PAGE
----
Perhaps that's what I only laughed once during Blazing Saddles at something Gene Wilder said, especially since I had two of its other main gags spoiled during a lecture when I was at film studies. Perhaps it is just that I've never been a big fan of Mel Brooks in general anyway, not even Spaceballs. Perhaps if I'd come to Evil Dead II on release I would enjoyed its surprises, which was difficult to now that its been parodied and homaged in everything from Doom to Spaced to Cabin in the Woods. Especially Cabin in the Woods. None of which has stopped me from putting Evil Dead III on my Amazon Rental list and look forward to seeing the remake of the original.
Red Corner isn't on the list, but part of my own personal fringe event to watching my way through tiff & BFI's A Century of Chinese Cinema, I'm watching the odd western film set in the country. A fairly typical Richard Gere blinkathon with a somewhat one dimensional approach to the political situation, it does at least give Bai Ling's character a good forty-odd percent of the narrative agency which is more than most similar characters get in these kinds of films (much as I admire A Few Good Men, Demi Moore is in support mode) (see also Rachel Weisz in The Runaway Jury). Also has Bradley Whitford, still pre-Josh in full on yuppie mode, which has its own pleasures I suppose.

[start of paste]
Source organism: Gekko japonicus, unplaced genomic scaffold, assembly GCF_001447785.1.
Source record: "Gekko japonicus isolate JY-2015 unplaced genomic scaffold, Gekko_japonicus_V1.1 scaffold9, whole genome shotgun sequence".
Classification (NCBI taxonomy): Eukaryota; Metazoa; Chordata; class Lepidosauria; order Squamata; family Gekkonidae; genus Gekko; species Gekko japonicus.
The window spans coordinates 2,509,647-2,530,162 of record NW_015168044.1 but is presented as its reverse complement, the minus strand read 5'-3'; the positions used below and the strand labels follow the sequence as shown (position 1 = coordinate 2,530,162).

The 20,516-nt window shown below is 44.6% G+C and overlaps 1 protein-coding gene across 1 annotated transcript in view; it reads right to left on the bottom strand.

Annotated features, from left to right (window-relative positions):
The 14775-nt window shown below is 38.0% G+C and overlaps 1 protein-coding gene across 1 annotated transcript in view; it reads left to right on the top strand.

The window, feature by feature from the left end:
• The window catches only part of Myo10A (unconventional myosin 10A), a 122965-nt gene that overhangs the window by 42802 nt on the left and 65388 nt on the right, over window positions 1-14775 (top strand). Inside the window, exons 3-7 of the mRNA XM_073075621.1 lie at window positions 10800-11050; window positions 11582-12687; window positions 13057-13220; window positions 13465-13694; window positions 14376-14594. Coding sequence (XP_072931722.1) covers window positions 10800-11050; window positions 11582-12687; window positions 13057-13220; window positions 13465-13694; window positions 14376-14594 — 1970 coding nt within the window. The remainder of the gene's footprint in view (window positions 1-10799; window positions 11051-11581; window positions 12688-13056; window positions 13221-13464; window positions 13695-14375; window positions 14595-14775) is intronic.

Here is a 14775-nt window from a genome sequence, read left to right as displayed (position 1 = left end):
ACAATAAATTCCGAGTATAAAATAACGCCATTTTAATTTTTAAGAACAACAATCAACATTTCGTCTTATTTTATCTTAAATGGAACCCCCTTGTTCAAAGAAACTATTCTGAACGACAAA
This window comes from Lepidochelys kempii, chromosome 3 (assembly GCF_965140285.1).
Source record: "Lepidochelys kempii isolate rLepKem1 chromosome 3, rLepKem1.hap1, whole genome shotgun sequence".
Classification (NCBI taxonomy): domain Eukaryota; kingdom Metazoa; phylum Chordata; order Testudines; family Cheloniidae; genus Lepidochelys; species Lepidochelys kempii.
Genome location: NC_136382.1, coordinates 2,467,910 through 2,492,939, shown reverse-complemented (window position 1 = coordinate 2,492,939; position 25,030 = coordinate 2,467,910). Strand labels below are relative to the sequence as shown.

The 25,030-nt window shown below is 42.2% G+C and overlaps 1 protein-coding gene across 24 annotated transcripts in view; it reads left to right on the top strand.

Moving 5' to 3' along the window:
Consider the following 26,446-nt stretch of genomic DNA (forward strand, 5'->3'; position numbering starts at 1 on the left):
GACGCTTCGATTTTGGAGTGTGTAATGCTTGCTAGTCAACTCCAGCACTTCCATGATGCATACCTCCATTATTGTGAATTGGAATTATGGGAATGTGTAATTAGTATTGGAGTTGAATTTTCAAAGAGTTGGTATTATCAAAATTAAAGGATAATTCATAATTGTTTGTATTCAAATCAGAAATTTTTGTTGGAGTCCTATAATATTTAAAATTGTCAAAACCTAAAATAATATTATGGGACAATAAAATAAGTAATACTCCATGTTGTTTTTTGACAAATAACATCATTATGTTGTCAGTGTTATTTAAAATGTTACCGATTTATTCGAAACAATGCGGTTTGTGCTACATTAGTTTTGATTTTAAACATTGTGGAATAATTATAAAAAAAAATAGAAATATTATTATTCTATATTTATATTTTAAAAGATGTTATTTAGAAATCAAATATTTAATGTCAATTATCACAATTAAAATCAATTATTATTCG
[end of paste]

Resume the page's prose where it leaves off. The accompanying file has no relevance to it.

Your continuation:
Speaking of back catalogue, having finally seen Dallas Buyers Club, which technically isn't yet, I'm rather interested in watching Ghost of Girlfriends Past, the last film to star McConaughey and Garner. I know it's from his leaning phase and garnered (sorry) utterly terrible reviews, but I feel like I've missed some pre-history. How do actors quantify these jobs? It's only five years since then and both have pretty much re-engineered themselves as serious actors. Does on-screen chemistry transition in the same way? I'll report back, god help me. Having entirely missed most of McConaughey's leaning phase, I have feeling I'm now going to be making some very bad viewing decisions.
Compare McConaughey to Steve Coogan who can be a remarkable actor when he wants to be, usually when he has an accent (see Happy Endings) and is very good indeed in Philomena, especially when Martin Sixmith's full of righteous anger but oddly it's still more akin to his character roles. It's replete with accidental Partridges and it's impossible to see him as anything other than Steve Coogan rather than the man who recorded this brilliant BBC Russian history series. From the brief moment I've seen of his appearance at the Hay festival with director Stephen Frears, it was a problem he was well aware of. Now I'm off to watch the rest it. Cue the TS Elliot quote.